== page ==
Fine Woodworking and Women’s History Month, Part Three: Giving credit where it’s due

At least one commenter has questioned why a week of attention given to women in particular should be necessary at this moment in history, when posts on social media suggest there are already so many women in woodworking that the matter of representation in traditional publications has become a non-issue. That there are many women woodworkers is certain – and as with most kinds of social change, this increase is largely due to those who have been speaking and writing about what students of social change call “barriers to entry.” As commenter Steve Hogarth (on Instagram @stevehogarth) took pains to point out,

“[The term] ‘barriers to entry’ covers more than straightforward sexist discrimination. It includes things like, but not limited to: being told all your childhood that things like that aren’t “for you,” gendered school curriculums, teachers and tutors providing more guidance and opportunity to the ones they feel ‘more likely to pursue/succeed in the field,’ not seeing anyone that looks anything like you in magazines and publications, not seeing anyone like you being given a high profile in the industry, seeing people like you being patronised, harangued, and told how they could do it better by people who think they know better because of how they were born.”

I appreciate that some of this may appear to be a stretch, but having lived through all of the above, while accepting that that was “just the way things are” and not complaining about it, because I was brought up to get on with things and plow through the figurative mud, I can attest to the potential of such seemingly negligible experiences to discourage members of various demographics from getting involved in one activity or another. This stuff is exceedingly nuanced. And the nuance just makes it more insidious (from the Latin word for ambush; in other words, it’s hard to see until you’ve already been “attacked,” to continue with the ambush metaphor).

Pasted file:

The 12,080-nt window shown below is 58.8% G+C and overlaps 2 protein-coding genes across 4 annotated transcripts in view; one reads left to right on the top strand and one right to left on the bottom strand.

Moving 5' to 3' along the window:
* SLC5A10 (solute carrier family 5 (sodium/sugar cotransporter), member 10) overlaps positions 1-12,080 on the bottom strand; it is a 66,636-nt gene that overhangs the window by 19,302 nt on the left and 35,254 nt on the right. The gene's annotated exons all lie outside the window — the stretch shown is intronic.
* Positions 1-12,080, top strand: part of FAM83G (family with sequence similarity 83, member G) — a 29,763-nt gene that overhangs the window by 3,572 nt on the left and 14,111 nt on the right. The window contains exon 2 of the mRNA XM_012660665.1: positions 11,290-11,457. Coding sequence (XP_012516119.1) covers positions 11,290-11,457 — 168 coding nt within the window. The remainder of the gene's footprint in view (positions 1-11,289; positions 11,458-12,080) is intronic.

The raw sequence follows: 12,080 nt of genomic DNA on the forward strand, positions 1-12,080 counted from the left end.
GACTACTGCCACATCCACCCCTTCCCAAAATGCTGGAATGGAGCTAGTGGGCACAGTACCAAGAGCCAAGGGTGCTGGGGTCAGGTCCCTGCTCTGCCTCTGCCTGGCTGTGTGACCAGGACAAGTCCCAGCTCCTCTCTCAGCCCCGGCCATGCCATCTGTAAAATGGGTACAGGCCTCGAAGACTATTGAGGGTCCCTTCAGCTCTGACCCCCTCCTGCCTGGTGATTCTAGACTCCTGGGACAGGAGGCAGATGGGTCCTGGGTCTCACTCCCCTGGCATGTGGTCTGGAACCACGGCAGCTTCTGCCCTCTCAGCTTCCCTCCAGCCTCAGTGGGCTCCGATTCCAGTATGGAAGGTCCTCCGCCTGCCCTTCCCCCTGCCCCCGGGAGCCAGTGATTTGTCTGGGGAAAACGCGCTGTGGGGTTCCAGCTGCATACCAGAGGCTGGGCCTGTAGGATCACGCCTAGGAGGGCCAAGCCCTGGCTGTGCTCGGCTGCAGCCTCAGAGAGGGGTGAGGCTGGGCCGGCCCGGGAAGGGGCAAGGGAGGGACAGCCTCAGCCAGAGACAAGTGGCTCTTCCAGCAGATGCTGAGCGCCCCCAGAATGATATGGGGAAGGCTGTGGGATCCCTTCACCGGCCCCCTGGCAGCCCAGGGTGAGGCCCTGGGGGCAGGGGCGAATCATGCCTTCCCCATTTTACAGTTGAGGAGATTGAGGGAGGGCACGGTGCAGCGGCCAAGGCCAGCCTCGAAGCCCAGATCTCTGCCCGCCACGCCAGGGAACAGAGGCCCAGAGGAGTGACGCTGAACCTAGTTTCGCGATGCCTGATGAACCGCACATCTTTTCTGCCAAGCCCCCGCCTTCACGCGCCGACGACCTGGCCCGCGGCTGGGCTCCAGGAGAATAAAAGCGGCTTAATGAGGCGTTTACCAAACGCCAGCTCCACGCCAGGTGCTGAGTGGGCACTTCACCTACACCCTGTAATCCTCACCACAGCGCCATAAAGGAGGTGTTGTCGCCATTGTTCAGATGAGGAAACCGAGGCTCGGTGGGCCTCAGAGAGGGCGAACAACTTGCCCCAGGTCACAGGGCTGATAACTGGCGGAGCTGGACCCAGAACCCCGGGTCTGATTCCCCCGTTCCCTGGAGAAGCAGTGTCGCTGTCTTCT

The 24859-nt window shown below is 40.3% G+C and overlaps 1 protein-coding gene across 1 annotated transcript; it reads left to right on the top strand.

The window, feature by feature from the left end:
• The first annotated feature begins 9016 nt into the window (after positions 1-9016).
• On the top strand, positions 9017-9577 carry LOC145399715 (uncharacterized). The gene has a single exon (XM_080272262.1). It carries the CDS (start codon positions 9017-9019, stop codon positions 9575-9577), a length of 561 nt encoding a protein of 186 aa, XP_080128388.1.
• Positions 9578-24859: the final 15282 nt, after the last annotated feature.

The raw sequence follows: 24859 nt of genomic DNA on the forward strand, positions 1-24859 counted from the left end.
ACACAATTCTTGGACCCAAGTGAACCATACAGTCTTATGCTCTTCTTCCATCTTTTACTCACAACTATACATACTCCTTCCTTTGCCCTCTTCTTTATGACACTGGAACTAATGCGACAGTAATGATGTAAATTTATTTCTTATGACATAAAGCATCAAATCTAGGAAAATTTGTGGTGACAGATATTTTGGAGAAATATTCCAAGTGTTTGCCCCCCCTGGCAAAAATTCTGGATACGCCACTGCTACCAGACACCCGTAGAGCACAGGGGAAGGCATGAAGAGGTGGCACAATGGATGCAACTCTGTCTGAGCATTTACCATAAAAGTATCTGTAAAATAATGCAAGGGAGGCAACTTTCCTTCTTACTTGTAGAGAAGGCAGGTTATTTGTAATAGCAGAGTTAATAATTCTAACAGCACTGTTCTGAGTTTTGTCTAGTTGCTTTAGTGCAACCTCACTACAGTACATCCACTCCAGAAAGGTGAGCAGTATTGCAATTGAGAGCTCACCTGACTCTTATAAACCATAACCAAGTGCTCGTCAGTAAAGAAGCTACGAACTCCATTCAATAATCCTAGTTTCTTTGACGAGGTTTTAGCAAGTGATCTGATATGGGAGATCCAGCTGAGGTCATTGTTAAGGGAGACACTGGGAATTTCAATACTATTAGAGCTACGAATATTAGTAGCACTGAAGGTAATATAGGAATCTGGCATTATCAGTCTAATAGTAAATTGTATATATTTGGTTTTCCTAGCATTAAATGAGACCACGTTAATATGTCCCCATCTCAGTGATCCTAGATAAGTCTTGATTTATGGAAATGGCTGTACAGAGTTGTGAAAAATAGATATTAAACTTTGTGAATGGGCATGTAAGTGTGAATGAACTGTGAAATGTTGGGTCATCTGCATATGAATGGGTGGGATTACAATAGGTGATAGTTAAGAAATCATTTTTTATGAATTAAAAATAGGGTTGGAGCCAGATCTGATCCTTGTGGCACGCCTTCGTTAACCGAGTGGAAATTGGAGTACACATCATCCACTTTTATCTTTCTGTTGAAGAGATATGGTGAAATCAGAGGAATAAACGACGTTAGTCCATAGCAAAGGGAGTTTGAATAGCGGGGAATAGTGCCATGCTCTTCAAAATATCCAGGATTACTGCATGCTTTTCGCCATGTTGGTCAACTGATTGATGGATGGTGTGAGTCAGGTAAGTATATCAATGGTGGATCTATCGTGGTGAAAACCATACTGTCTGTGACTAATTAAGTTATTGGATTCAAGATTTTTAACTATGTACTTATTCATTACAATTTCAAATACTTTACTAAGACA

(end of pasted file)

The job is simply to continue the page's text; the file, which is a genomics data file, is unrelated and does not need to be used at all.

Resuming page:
So today I’m going to mention some people who have worked hard to bring about the change we’ve seen and continue their efforts to make things better. I hesitate to list people and publications in this series because I will inevitably be leaving many out, so please understand that this list is not meant to be anywhere near comprehensive. My point is to give credit where it’s due, as well as encourage those interested in learning more to do so from these and other people.

For me, the most influential person on this subject has been Megan Fitzpatrick. It’s ironic to read some comments that imply (or state outright) that I should listen to other perspectives on this subject, considering that my present views, which I’m sharing in these posts, are quite different from those I held just a few years ago – namely, “just get on with your work and don’t even mention gender.” It’s Megan who first persuaded me of the point Steve Hogarth made above. When she invited me to make three presentations at Woodworking in America circa 2015, I was blown away by the diversity of presenters she had made a point of including. Not only do such efforts provide a picture of “what woodworkers look like” that’s more in line with reality; they also help bring new people into the field, which is essential to the survival of any craft.